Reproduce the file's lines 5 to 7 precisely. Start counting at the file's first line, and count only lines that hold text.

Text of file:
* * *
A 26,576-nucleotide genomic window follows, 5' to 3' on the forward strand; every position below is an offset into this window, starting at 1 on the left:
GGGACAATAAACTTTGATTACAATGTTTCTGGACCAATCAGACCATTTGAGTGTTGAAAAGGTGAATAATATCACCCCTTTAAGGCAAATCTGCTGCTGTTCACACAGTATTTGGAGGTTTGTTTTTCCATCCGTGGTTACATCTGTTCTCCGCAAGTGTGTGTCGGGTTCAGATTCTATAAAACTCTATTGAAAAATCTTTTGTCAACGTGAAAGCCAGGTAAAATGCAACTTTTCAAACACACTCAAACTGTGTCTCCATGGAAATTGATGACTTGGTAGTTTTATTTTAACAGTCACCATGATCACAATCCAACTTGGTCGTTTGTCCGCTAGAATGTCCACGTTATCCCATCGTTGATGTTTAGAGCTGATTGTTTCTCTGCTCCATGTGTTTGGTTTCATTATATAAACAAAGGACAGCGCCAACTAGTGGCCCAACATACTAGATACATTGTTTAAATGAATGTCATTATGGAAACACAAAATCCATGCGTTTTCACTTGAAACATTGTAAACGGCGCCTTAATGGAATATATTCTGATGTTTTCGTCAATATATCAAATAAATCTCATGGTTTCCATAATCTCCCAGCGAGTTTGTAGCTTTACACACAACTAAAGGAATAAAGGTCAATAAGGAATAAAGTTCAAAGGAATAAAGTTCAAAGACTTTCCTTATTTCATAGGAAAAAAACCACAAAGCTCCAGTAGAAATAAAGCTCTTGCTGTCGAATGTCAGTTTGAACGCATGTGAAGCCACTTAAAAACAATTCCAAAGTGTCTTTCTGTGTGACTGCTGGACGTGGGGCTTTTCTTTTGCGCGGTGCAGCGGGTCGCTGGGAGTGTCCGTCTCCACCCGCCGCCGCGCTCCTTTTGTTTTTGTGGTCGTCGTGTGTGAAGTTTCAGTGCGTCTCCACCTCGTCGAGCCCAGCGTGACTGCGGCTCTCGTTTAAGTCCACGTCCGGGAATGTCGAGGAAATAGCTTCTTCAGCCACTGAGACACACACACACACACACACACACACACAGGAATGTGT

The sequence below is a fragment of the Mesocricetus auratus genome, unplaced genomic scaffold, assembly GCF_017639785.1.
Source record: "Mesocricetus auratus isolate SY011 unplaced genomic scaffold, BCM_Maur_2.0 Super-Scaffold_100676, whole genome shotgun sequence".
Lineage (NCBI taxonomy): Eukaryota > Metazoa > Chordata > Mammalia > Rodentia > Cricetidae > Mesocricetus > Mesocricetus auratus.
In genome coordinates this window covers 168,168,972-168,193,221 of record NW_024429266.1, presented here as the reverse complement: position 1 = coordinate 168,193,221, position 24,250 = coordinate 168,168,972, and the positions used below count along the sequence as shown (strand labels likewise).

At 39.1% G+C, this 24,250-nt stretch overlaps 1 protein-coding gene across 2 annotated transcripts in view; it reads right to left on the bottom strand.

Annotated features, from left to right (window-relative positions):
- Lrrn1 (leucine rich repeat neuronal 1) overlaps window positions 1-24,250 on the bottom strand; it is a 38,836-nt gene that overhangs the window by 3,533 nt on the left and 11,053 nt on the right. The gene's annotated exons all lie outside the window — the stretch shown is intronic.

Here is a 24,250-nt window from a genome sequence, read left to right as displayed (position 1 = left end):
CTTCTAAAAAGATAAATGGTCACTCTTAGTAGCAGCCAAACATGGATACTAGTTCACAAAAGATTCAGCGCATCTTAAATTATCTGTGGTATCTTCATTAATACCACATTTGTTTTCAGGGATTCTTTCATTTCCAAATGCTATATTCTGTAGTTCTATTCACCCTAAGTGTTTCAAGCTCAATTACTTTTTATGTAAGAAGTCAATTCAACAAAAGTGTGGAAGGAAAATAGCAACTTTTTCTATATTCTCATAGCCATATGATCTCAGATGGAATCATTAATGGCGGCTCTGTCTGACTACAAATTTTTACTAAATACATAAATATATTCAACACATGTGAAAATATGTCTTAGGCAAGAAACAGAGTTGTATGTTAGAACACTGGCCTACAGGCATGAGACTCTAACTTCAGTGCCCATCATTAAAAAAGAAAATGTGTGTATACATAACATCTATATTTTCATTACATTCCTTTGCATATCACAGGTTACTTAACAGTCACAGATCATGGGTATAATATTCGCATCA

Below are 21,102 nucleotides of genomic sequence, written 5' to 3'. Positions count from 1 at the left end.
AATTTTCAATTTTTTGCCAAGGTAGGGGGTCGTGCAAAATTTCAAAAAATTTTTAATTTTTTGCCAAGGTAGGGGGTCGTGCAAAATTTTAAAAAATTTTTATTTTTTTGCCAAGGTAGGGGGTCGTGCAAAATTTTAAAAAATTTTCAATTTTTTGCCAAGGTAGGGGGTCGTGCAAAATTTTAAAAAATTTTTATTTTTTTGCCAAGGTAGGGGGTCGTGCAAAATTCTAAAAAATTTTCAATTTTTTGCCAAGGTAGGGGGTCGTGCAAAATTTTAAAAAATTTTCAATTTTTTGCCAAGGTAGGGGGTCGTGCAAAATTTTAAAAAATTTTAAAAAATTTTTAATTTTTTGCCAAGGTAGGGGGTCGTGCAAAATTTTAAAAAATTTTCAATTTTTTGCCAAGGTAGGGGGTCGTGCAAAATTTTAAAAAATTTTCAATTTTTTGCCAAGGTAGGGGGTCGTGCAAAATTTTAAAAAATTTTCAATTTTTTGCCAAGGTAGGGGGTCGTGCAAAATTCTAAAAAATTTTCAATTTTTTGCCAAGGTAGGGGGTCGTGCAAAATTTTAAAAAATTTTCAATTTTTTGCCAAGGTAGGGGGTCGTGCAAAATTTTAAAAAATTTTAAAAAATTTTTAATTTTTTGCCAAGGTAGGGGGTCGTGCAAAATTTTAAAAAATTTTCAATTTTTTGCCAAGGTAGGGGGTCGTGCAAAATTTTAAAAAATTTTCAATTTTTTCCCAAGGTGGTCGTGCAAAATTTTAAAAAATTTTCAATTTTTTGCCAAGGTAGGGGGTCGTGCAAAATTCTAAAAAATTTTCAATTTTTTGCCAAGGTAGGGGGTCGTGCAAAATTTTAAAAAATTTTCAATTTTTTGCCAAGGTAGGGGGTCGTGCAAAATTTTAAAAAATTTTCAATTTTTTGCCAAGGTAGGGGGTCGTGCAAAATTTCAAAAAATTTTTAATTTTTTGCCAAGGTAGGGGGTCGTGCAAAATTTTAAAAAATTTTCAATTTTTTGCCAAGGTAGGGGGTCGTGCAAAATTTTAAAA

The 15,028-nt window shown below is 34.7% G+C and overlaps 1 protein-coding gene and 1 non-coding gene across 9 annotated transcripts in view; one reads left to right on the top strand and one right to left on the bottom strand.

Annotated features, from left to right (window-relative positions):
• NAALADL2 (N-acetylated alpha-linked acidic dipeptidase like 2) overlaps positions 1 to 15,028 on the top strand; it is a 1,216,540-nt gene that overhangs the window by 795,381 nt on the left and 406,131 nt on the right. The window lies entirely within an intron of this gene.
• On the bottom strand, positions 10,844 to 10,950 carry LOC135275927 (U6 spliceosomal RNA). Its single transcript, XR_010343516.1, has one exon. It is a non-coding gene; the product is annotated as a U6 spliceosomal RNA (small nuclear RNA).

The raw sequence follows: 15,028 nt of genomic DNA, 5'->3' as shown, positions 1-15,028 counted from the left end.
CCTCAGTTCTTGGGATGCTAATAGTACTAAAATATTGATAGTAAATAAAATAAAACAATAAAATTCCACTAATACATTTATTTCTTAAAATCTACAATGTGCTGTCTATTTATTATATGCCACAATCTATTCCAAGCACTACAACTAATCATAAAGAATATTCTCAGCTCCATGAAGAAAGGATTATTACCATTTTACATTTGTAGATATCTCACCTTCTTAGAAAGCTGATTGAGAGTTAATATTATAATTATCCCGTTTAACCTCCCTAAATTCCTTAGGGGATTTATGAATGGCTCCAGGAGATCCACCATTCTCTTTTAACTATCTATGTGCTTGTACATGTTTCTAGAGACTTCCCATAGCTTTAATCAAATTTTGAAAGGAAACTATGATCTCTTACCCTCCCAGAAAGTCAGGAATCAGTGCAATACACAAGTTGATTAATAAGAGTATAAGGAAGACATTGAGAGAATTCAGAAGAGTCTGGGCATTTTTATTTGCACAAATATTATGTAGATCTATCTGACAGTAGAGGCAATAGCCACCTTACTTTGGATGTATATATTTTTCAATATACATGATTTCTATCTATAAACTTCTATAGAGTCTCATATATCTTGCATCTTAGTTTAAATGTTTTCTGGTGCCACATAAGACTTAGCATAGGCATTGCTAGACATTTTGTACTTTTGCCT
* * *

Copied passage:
Lineage (NCBI taxonomy): Eukaryota > Metazoa > Chordata > Mammalia > Rodentia > Cricetidae > Mesocricetus > Mesocricetus auratus.
In genome coordinates this window covers 168,168,972-168,193,221 of record NW_024429266.1, presented here as the reverse complement: position 1 = coordinate 168,193,221, position 24,250 = coordinate 168,168,972, and the positions used below count along the sequence as shown (strand labels likewise).

At 39.1% G+C, this 24,250-nt stretch overlaps 1 protein-coding gene across 2 annotated transcripts in view; it reads right to left on the bottom strand.